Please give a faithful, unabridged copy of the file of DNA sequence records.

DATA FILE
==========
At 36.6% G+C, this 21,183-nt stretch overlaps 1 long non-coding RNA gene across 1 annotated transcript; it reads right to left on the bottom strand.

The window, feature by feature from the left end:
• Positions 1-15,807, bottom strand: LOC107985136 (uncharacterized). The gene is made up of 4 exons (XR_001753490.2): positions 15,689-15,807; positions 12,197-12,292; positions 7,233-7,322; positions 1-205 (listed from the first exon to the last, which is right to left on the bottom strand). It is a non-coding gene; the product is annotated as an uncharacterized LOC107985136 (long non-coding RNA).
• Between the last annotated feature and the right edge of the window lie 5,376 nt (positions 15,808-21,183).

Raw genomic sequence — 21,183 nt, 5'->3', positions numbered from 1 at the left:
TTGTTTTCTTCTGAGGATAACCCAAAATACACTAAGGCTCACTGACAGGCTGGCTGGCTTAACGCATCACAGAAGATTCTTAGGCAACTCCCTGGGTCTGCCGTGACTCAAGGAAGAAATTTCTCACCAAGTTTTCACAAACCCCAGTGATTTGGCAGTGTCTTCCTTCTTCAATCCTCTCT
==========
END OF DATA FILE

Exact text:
At 36.6% G+C, this 21,183-nt stretch overlaps 1 long non-coding RNA gene across 1 annotated transcript; it reads right to left on the bottom strand.

The window, feature by feature from the left end:
• Positions 1-15,807, bottom strand: LOC107985136 (uncharacterized). The gene is made up of 4 exons (XR_001753490.2): positions 15,689-15,807; positions 12,197-12,292; positions 7,233-7,322; positions 1-205 (listed from the first exon to the last, which is right to left on the bottom strand). It is a non-coding gene; the product is annotated as an uncharacterized LOC107985136 (long non-coding RNA).
• Between the last annotated feature and the right edge of the window lie 5,376 nt (positions 15,808-21,183).

Raw genomic sequence — 21,183 nt, 5'->3', positions numbered from 1 at the left:
TTGTTTTCTTCTGAGGATAACCCAAAATACACTAAGGCTCACTGACAGGCTGGCTGGCTTAACGCATCACAGAAGATTCTTAGGCAACTCCCTGGGTCTGCCGTGACTCAAGGAAGAAATTTCTCACCAAGTTTTCACAAACCCCAGTGATTTGGCAGTGTCTTCCTTCTTCAATCCTCTCT